1 in 2 adults at risk for painful knee arthritis

Sep 03, 2008

A landmark government study suggests nearly one in two people (46%) will develop painful knee osteoarthritis over their lifetime, with the highest risk among those who are obese. According to the Arthritis Foundation, the study underscores the immediate need for the public to understand what they can do to reduce the tremendous pain, disability and cost associated with arthritis.

Arthritis is exploding in an aging population of U.S. baby boomers. Nearly one in five U.S. adults (46 million people) has arthritis and an estimated 67 million people will be affected by 2030. Osteoarthritis, the most common type of arthritis, currently affects more than 27 million people in the U.S.

The study, published in the September issue of Arthritis Care & Research, was conducted using data from the Thurston Arthritis Research Center, University of North Carolina-based Johnston County Osteoarthritis Project. It is one of the largest longitudinal studies to monitor the onset and progression of knee and hip osteoarthritis in this country. While there were no significant differences in risk by sex, race and education, the study found that nearly two in three people (65%) who are obese will develop knee osteoarthritis over their lifetime. The study also found that those with a prior knee injury had a lifetime risk of 57%.

"This groundbreaking research reaffirms the importance and need for Americans to take action to prevent the problems that knee osteoarthritis can cause and to reduce its occurrence," said Janet Collins Ph.D., director of the Centers for Disease Control and Prevention's National Center for Chronic Disease Prevention and Health Promotion. "CDC's Arthritis Program works in partnership with states and national organizations to promote arthritis self-management education and physical activity that help people with arthritis improve the quality of their lives."

Most Americans are unaware of the seriousness of arthritis and the impact it can have on their lives. Arthritis is the nation's most common cause of disability and costs the U.S. economy more than $128 billion annually. Knee osteoarthritis, the most frequent form of lower extremity arthritis, contributes to 418,000 knee replacement procedures annually and in 2006 accounted for 496,000 hospital discharges and $19 billion in hospital charges.

"While Americans are looking forward to longer life expectancies than ever before, the reality is that they will also be facing many more years of pain and disability," said Dr. John H. Klippel, president and CEO of the Arthritis Foundation. "Obesity in this country is at an all-time high, putting millions at risk for disabling arthritis. Coupled with sedentary lifestyles and an aging baby boomer population, we are facing a public health crisis if Americans and Congress don't take action.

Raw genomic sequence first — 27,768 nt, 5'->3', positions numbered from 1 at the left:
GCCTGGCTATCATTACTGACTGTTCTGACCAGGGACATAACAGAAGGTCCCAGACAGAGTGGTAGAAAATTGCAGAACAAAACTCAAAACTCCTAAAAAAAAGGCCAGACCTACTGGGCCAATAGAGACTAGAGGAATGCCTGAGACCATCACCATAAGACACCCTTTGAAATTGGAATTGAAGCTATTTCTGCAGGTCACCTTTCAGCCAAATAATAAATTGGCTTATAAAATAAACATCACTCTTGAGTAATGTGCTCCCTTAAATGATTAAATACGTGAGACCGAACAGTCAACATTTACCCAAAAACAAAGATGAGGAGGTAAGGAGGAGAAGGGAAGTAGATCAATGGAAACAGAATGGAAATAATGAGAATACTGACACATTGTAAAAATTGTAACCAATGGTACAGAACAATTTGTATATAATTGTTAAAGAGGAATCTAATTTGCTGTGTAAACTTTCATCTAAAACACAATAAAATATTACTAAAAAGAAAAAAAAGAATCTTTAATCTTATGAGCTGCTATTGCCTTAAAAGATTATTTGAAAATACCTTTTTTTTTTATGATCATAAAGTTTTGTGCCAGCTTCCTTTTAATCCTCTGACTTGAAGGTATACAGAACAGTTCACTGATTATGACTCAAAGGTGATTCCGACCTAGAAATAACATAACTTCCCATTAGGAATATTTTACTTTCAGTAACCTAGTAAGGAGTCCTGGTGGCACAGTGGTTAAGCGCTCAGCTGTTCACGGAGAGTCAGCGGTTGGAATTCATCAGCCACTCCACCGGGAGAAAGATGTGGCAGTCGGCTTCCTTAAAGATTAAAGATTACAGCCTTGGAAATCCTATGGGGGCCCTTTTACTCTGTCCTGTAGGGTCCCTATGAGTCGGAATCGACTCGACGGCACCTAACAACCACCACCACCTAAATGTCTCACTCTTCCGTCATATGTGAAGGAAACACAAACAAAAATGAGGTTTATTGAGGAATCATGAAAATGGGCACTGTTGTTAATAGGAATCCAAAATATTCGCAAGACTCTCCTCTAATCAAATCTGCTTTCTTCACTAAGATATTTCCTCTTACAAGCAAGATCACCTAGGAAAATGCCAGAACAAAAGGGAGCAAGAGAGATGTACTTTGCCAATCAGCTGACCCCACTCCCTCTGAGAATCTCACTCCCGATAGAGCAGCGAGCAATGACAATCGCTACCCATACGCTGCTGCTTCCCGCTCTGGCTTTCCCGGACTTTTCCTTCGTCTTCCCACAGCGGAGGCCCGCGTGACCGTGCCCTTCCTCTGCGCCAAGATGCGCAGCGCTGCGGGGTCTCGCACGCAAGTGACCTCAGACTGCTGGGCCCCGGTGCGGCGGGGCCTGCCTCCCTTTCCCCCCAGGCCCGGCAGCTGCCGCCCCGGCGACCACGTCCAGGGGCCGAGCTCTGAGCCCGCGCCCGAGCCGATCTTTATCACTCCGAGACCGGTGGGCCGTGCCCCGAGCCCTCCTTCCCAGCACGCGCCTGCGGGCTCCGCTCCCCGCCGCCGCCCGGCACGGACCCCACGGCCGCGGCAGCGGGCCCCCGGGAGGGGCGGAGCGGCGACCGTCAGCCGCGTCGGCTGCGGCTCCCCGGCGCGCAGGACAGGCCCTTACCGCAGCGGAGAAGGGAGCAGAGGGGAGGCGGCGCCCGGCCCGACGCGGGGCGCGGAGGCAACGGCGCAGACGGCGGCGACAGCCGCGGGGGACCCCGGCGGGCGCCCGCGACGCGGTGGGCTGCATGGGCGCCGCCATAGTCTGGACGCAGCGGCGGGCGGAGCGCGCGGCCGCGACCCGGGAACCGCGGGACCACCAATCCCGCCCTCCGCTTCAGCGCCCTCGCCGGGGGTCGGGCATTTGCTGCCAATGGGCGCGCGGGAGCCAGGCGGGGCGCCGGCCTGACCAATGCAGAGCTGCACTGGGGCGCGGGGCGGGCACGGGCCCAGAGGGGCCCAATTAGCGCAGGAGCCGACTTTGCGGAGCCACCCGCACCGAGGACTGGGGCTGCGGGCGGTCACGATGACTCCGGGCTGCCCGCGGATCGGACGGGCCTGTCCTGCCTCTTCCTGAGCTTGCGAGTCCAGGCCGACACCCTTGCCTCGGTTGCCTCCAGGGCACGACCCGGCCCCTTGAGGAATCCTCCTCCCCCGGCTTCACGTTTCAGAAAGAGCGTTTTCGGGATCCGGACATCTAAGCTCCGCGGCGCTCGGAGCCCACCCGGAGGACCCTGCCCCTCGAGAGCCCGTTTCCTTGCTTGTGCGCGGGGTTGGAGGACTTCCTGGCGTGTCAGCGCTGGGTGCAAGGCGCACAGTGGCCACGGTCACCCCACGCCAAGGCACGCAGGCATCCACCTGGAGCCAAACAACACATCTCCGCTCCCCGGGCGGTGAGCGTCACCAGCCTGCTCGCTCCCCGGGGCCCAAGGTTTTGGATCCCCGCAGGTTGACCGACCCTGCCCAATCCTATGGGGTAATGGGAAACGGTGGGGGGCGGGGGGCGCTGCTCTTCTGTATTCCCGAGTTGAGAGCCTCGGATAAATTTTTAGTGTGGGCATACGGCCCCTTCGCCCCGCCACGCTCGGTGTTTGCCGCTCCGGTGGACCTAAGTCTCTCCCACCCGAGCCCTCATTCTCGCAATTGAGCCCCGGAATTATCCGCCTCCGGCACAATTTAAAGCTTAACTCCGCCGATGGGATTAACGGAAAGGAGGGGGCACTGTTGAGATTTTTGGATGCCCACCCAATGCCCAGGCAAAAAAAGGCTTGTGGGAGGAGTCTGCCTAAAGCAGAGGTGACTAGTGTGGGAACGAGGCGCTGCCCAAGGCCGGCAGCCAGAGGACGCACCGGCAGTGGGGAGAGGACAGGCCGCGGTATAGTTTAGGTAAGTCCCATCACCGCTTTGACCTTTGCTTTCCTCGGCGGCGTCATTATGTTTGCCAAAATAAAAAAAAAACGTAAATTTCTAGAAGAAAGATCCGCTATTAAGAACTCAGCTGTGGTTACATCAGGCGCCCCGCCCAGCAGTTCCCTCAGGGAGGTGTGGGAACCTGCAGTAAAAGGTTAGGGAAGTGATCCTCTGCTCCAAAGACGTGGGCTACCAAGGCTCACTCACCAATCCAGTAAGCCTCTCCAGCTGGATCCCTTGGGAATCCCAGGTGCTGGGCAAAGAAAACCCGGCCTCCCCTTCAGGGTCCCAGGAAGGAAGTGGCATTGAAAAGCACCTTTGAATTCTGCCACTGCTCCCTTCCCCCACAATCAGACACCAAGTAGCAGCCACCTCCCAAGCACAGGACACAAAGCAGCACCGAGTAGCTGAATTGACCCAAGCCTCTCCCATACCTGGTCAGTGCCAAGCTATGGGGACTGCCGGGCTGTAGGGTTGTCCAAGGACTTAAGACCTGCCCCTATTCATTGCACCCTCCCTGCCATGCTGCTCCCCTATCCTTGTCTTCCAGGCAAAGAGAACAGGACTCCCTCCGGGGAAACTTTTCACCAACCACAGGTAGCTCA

To reduce the pain and disability of arthritis, the Arthritis Foundation recommends the following:

-- Learn techniques to manage your arthritis. Participate in the Arthritis Foundation Self-Help Program, a self-management course that teaches people with arthritis how to manage the pain and challenges that arthritis imposes. The course has been shown to lead to a 40% reduction in pain.

-- Control weight. For those already living with symptoms, losing 15 pounds can cut knee pain in half. Maintaining a healthy weight also can lower a person's risk of osteoarthritis. In fact, one study showed that women who lost as little as 11 pounds halved their risk of developing knee osteoarthritis and its accompanying joint pain.

-- Get active. Many people think that physical activity can worsen arthritis. Nothing could be further from the truth. Physical activity can help decrease symptoms of osteoarthritis. In addition, physical activity is an important component of weight control and helps maintain healthy bones, muscles and joints. For joint-safe exercise programs, try the Arthritis Foundation's Life Improvement Series land or water exercise programs.

"People need to know there are things they can do now to help themselves. These actions will limit the impact of arthritis for both individuals and society as a whole," said Dr. Patience H. White, chief public health officer of the Arthritis Foundation. For information on how to get started, visit www.arthritis.org/prevent-osteoarthritis.php .

The Arthritis Foundation, according to Klippel, is also urging Congress to invest more in proven, evidence-based public health strategies developed by the CDC that reduce the impact of osteoarthritis and also to increase resources at the National Institutes of Health to find a cure for this debilitating disease.

Source: Arthritis Foundation

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